Tragedy upon Tragedy

It was mid-year 2020, and I could not pick a tragedy.

I reminisced about the days of yesteryear. Yesteryear, in this case, was a year ago. Last year’s top tragedy centered simply on corrosion of our national character. Day-by-day our highest ideals were becoming a mockery. The most destructive president in history was systematically tearing our country apart. I had serious doubts about whether our nation, in Lincoln’s words, would long endure. This was not an exaggeration, I thought.

The nation’s aspiration—Liberty—was becoming a self-destructive force as it devolved into a small, selfish notion. The aspiration of our nation’s founders was liberty from the tyranny of a king. Liberty stood for the ideal of self-government by the people and for the people. But the grand experiment of self-government required a certain amount of good faith, intelligence and compassion—qualities of character not demonstrated by the current president. The cult of “you-can’t-make-me” liberty was the tyranny of a corrupt faction that claimed “liberty” to do as they wished for their own benefit, the lives of others be damned.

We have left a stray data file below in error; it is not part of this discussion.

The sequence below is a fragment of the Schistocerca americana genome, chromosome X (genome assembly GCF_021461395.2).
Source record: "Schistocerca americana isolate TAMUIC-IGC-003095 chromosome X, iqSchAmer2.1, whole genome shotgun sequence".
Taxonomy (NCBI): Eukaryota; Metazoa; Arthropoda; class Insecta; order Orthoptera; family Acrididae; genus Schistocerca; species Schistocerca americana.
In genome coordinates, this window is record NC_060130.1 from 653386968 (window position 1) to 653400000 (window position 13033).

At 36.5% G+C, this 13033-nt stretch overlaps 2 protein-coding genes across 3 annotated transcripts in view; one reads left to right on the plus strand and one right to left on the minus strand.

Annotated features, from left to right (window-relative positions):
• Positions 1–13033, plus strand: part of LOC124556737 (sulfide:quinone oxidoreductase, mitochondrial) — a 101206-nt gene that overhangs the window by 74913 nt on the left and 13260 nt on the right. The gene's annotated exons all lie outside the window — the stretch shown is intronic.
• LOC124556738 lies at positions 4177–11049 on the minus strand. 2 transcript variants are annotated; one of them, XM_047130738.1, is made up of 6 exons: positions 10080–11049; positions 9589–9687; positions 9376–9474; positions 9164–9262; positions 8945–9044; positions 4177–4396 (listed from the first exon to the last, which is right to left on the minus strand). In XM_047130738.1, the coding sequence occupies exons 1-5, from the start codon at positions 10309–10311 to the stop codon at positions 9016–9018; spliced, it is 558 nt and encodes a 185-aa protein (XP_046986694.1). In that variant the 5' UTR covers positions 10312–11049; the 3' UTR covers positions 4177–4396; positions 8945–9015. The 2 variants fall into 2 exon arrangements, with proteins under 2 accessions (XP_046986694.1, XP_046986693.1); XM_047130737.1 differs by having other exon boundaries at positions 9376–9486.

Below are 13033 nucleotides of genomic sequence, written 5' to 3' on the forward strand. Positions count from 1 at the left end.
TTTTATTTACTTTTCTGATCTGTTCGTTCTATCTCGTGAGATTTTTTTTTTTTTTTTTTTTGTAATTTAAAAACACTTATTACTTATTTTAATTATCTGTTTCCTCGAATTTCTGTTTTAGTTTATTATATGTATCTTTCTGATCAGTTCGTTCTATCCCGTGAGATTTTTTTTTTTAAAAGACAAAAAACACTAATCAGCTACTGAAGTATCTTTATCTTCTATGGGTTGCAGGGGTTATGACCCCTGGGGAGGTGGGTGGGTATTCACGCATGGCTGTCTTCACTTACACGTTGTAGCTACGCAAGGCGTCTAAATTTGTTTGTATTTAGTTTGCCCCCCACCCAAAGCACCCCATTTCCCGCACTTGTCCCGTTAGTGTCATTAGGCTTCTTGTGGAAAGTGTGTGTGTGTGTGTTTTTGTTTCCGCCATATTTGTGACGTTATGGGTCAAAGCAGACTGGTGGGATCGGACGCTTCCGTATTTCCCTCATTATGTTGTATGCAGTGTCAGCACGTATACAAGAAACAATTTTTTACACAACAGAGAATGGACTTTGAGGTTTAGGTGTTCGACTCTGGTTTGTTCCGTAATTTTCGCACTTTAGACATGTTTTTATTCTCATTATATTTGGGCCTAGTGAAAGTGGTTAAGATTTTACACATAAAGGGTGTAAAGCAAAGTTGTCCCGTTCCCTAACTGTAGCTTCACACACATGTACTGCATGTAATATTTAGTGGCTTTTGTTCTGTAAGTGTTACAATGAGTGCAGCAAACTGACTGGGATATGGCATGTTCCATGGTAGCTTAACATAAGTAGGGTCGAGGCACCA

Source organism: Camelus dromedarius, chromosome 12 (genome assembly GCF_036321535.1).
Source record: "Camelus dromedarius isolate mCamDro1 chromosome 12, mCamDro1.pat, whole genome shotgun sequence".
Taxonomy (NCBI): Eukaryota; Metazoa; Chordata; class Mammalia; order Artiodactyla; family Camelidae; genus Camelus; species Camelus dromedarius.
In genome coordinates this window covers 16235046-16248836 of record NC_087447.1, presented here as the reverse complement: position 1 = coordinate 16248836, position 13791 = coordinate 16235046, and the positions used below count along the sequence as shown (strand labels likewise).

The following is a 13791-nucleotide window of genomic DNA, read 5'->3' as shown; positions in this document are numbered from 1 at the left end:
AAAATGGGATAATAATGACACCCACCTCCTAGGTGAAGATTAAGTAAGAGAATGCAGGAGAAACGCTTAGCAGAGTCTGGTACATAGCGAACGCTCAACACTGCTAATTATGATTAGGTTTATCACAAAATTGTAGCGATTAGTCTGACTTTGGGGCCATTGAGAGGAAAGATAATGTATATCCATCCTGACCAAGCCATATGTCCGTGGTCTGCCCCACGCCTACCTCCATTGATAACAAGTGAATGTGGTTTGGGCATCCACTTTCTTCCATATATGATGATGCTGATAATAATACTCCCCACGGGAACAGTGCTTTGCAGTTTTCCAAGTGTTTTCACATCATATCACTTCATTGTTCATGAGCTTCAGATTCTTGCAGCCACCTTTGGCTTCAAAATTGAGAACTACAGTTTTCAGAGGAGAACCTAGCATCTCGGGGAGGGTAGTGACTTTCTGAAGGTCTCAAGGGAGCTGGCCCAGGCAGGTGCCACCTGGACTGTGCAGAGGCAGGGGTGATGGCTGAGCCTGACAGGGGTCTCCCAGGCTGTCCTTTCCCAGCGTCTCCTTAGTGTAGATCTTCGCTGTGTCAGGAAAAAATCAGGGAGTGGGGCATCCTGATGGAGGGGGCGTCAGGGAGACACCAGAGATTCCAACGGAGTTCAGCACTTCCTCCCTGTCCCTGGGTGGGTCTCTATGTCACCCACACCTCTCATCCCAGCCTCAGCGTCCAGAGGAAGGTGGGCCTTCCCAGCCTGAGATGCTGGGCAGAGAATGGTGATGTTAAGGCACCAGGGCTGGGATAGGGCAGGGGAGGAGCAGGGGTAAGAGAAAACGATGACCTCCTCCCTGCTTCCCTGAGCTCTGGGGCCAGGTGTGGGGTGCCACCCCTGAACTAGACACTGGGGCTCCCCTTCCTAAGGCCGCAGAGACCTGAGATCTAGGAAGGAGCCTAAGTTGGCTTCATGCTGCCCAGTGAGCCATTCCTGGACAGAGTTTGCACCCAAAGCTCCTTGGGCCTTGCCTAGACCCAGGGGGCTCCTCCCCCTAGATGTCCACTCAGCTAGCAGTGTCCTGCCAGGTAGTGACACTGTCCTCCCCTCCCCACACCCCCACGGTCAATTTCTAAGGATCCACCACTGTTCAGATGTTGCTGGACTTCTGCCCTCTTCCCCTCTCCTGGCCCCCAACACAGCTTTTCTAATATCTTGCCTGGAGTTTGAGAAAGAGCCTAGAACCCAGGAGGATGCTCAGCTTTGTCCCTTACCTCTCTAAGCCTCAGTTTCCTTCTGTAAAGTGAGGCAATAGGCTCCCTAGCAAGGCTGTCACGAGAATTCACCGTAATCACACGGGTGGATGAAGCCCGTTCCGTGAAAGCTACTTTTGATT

Today this selfish notion of liberty, combined with mass advertising (which the founders could not have foreseen) and the instantaneous, subliminal reach of the internet (inconceivable to them), is sufficient to destroy us. Would I spend the last days of my retirement watching the last days of my country?

Ah, yesteryear! It was all so simple then.

The dawning of the age of coronavirus came as the first cases of a viral pneumonia, cause unknown, were reported in Wuhan, China, in December. The world soon learned that a novel coronavirus was causing the outbreak. There was speculation that the virus had passed to humans from contact with animals, possibly bats or pangolins, but now the virus was spreading from human to human.

The first coronavirus case in the US was reported on January 21. France reported three cases of coronavirus, the first cases in Europe. The coronavirus had begun a relentless replication that soon would involve the entire world.